In 2019, John Saint, a senior lecturer at Regent’s University London, decided to replace many of his lectures with online activities. He did so in a bid to "flip" his classroom and promote active learning, leaving class time for more engaging activities such as workshops and discussions of complex problems.
Then, in mid-March 2020, his university was abruptly forced to move all its education online in response to the COVID-19 crisis. John Saint, as it turned out, was ahead of the game. Only a few extra activities were added to support his students, so their transition didn’t turn out to be particularly hard.
The online challenge
We're now witnessing heroic efforts by our education systems to suddenly pivot to online education in response to COVID-19, and it has not been so easy here.
Why is it so challenging? And are there any lasting policy implications from these current efforts?
Existing research suggests online education can be as effective as traditional classroom-based education, even if it's often seen as a less-preferred option.
Limited experience with online education is a key reason for this unfavourable view, and so the change requires a realisation of two key points.
1. A simple mirroring of physical classrooms online is not possible. It isn’t even desirable!
2. Online education requires completely different capabilities – from students, lecturers, teachers, and institutions.
Delivering online education isn’t only a technology challenge for institutions. Support for the professional development of staff members is critical, and course design is even more essential than in traditional education settings. Assessment is a key challenge, too, and processes for quality improvement are a must.
Simply, online education can be an excellent catalyst for surfacing weaknesses in learning and teaching more generally.
Many reports show academics already work very long hours, and so accommodating highly demanding course design and teaching for online education isn’t easy. Institutional recognition of these workload demands is necessary.
Furthermore, a 2017 survey showed about 91 per cent of academics didn’t want to teach online. While that attitude may have changed since then for many, without a further shift in attitudes, it will be very hard to enact significant and lasting change.
Students, too, need to develop new and particular skills to study online successfully. Research shows successful online students have strong time management capabilities, and strong skills to use technology to study online are critical. They also need to be very self-motivated to study on their own.
What will we learn from the current transition?
Once this initial COVID-19 surge is over, we'll need to re-engage with much deeper course planning and design to enhance the quality of experience.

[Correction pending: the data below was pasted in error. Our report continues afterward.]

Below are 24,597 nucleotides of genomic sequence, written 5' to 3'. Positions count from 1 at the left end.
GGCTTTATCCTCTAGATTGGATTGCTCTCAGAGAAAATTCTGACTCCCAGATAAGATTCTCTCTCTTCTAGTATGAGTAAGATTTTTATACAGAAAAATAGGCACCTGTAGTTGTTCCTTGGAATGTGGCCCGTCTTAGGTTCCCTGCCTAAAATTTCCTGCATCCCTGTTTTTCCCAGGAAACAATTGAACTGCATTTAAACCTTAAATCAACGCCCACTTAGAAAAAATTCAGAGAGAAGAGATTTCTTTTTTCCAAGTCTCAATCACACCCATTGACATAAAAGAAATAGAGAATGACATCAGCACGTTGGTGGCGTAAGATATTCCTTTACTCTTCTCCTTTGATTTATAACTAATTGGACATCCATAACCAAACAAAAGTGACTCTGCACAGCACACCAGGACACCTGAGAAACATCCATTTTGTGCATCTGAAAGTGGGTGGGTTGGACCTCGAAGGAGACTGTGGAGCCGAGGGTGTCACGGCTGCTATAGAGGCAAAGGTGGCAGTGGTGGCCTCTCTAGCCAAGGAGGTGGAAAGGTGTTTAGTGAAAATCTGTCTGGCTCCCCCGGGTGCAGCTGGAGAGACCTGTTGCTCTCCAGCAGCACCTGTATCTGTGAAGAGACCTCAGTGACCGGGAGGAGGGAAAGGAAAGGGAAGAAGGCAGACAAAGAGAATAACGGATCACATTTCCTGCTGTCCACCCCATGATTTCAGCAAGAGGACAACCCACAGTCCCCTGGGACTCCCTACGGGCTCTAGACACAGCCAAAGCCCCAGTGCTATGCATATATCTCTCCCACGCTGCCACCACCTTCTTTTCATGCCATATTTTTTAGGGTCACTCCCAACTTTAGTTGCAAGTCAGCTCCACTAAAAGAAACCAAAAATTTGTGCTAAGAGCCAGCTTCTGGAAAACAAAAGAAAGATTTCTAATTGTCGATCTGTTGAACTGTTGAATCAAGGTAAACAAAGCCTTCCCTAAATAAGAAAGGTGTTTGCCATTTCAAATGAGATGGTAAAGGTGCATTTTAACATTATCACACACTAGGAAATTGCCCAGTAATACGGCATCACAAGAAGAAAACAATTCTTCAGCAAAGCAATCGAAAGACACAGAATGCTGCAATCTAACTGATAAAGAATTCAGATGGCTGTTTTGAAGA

Some suggestions about these next steps are already emerging. Online education is not just about recording voiceover slides and running video conferences. Inclusive design, community building, good communication, feedback, and student support are just as important.
Why we should stick with online education
There are five core reasons why we should stick with online education long after the COVID crisis is over:
Firstly, lessons learned and assets created can encourage many to "flip" their courses. This can encourage educators to embrace on-campus activities that promote active learning. Existing research shows that active learning is positively associated with academic success.
Secondly, experience with online education will increase the readiness of students for life and work in the digital age.
Professor Tim O’Shea, past principal of the University of Edinburgh and a long-time leader in digital education, had a vision that each university graduate should complete at least one "fully-online" course.
Thirdly, institutions could become much more agile to respond to emerging societal needs. Reskilling and upskilling many people will require a rapid response in rebuilding the economy in the post-COVID-19 recession.
Fourthly, personalised and flexible education options can be increased. Personalised and flexible pathways are essential to cater to the diverse needs of people who will require further development and reskilling.
Finally, distance and online education have always intended to address the needs of those who can’t afford to commit to on-campus education full-time. Traditionally, such students are served by specialised institutions such as the UK’s Open University, and Athabasca University. Perhaps, this could be a chance for all institutions to contribute to this critical societal need.
We shouldn’t expect the current efforts to determine whether online education can replace on-campus education. Opportunities afforded by physical presence and face-to-face interaction mustn’t be underestimated. But each of them, online and on-campus, has a significant role to play in the students' learning experience.
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